Avraham Shapira (Hebrew: אברהם אלקנה כהנא שפירא; 20 May 1914, Jerusalem – 27 September 2007) was a prominent rabbi in the Religious Zionist world. Shapira had been the head of the Rabbinical court of Jerusalem, and both a member and the head of the Supreme Rabbinic Court. He served as the Ashkenazi Chief Rabbi of Israel from 1983 to 1993. Shapira was the rosh yeshiva of Mercaz haRav in Jerusalem, a position he held since Rabbi Zvi Yehuda Kook died in 1982.
Avraham Elkanah Shapira was born to a Jerusalemite family; his father was Rabbi Shlomo Zalman Shapira. As a child, he studied at Etz Chaim Yeshiva in Jerusalem, later moving to the Hebron Yeshiva, where he studied under Rabbis Moshe Mordechai Epstein and Yechezkel Sarna. After his marriage, he was invited to join Mercaz HaRav yeshiva,
Rabbi Shapira died on the first day of Succot of 2007. On the preceding Rosh Hashana fifteen days earlier, he had been brought to prayers in a wheelchair and within days was hospitalized and did not recover.
Tens of thousands of people took part in his funeral procession on September 28, on the eve of Shabbat, which started from the Mercaz HaRav Yeshiva and wound its way through the streets of Jerusalem past the original location of the yeshiva in the Geula neighbourhood until the Mount of Olives cemetery where Rabbi Shapira was buried.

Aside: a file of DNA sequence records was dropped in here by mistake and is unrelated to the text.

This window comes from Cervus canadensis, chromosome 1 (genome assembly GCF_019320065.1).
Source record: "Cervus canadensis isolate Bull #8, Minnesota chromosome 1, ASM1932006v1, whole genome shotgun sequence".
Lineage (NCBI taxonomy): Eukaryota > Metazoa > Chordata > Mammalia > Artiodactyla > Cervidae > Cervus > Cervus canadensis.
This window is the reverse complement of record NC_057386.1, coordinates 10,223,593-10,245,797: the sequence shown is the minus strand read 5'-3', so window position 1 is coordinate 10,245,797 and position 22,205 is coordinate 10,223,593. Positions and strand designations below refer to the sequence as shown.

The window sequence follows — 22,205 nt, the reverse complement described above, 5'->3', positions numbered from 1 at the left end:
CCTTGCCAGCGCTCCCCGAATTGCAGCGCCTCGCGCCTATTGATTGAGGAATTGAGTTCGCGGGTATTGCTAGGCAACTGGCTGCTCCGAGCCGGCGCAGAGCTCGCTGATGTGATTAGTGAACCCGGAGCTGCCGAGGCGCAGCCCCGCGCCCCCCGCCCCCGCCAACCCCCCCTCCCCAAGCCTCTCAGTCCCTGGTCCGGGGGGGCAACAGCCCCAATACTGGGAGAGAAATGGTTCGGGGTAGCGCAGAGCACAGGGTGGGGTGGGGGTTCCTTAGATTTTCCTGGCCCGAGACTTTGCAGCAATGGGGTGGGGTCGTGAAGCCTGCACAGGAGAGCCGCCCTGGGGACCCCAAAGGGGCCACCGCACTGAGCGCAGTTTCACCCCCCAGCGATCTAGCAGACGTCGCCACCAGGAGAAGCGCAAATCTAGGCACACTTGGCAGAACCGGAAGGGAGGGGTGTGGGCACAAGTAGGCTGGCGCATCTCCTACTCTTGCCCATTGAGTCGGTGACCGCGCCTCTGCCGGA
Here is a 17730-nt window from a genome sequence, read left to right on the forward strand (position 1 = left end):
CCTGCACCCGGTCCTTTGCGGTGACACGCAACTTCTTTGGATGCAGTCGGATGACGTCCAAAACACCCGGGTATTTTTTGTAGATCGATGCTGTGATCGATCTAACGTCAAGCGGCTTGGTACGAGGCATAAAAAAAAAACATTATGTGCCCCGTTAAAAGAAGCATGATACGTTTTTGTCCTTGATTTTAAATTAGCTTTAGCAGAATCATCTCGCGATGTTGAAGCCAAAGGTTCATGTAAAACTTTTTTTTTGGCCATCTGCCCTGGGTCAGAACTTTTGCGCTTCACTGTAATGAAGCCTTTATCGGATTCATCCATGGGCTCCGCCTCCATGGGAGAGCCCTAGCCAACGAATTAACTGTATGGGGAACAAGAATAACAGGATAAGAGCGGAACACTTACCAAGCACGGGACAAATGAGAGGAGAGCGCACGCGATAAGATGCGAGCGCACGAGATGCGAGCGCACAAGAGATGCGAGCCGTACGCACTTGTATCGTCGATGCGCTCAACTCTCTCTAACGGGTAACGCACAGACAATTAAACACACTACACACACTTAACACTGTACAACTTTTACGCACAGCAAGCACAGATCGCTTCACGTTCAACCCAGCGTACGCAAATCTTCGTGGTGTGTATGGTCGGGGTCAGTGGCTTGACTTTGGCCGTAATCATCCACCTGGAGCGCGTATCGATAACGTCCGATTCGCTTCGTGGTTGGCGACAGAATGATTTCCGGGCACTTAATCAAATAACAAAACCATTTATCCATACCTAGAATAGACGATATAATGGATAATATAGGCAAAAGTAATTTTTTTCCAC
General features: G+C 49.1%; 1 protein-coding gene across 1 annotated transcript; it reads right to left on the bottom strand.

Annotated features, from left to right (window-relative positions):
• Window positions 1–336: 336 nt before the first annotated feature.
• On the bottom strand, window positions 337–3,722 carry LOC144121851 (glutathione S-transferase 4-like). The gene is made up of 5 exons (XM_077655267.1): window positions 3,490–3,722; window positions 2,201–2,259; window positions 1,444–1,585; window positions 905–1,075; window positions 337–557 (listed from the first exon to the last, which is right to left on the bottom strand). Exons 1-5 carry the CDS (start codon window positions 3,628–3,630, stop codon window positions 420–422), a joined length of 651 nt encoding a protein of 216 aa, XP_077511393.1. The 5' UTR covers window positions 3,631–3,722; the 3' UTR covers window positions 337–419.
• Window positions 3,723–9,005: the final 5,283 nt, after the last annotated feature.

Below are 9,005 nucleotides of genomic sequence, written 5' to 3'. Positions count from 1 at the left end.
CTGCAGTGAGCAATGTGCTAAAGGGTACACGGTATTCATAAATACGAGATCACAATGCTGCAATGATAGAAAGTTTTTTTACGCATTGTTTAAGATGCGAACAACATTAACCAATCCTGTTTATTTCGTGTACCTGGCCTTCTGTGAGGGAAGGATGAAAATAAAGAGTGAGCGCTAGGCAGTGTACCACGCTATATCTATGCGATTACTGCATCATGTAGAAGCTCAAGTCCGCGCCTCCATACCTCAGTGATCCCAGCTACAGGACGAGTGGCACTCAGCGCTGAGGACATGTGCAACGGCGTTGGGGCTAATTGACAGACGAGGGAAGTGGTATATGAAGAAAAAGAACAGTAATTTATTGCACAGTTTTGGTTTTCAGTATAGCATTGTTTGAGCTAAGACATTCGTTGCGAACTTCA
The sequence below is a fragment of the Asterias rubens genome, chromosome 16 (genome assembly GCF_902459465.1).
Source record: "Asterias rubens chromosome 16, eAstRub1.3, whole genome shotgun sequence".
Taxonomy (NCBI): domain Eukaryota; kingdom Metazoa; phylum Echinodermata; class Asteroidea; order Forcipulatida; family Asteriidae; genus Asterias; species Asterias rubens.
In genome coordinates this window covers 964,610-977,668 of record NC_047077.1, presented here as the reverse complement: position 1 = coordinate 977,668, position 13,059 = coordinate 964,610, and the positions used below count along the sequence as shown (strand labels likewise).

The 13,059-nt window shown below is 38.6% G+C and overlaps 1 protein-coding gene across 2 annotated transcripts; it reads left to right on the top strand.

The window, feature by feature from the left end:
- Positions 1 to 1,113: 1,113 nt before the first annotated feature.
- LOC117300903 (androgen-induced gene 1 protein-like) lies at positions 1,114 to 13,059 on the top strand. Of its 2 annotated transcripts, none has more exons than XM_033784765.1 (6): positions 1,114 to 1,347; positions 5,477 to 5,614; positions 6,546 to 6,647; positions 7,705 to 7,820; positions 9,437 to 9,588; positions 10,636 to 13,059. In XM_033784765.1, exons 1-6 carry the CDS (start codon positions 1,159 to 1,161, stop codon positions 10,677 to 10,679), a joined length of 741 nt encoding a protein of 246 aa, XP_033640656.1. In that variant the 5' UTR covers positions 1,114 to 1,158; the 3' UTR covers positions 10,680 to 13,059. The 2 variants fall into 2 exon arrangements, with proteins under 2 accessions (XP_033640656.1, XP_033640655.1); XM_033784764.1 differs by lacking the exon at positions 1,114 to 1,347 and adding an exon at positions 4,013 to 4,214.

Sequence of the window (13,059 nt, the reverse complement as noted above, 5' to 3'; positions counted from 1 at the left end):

- Shiurey Maran HaGra Shapira, a summary of his lectures, six volumes.
- Minchat Avraham, a collection of his halachic essays, three volumes.
- Morasha, essays on various topics
- Selah, Kobi. "הגאון הרב אברהם שפירא הלך לעולמו" (in hebrew). Arutz 7. Archived from the original on 21 October 2007. Retrieved 2007-10-01. "נולד בירושלים בכד אייר תרע"ד"
- Wagner, Mattew (2007-09-28). "Rabbi Avraham Shapira dies at 94". Jerusalem Post. Retrieved 2007-09-28.
- Shragai, Nadav (2007-09-28). "Former chief Ashkenazi rabbi Abraham Shapira dies at 96". Haaretz. Archived from the original on 11 October 2007. Retrieved 2007-09-28.
- Copans, Laurie (2007-09-28). "Former Chief Rabbi of Israel Dies". Chicago Tribune. Retrieved 2007-09-29.
|Ashkenazi Chief Rabbi of Israel
Yisrael Meir Lau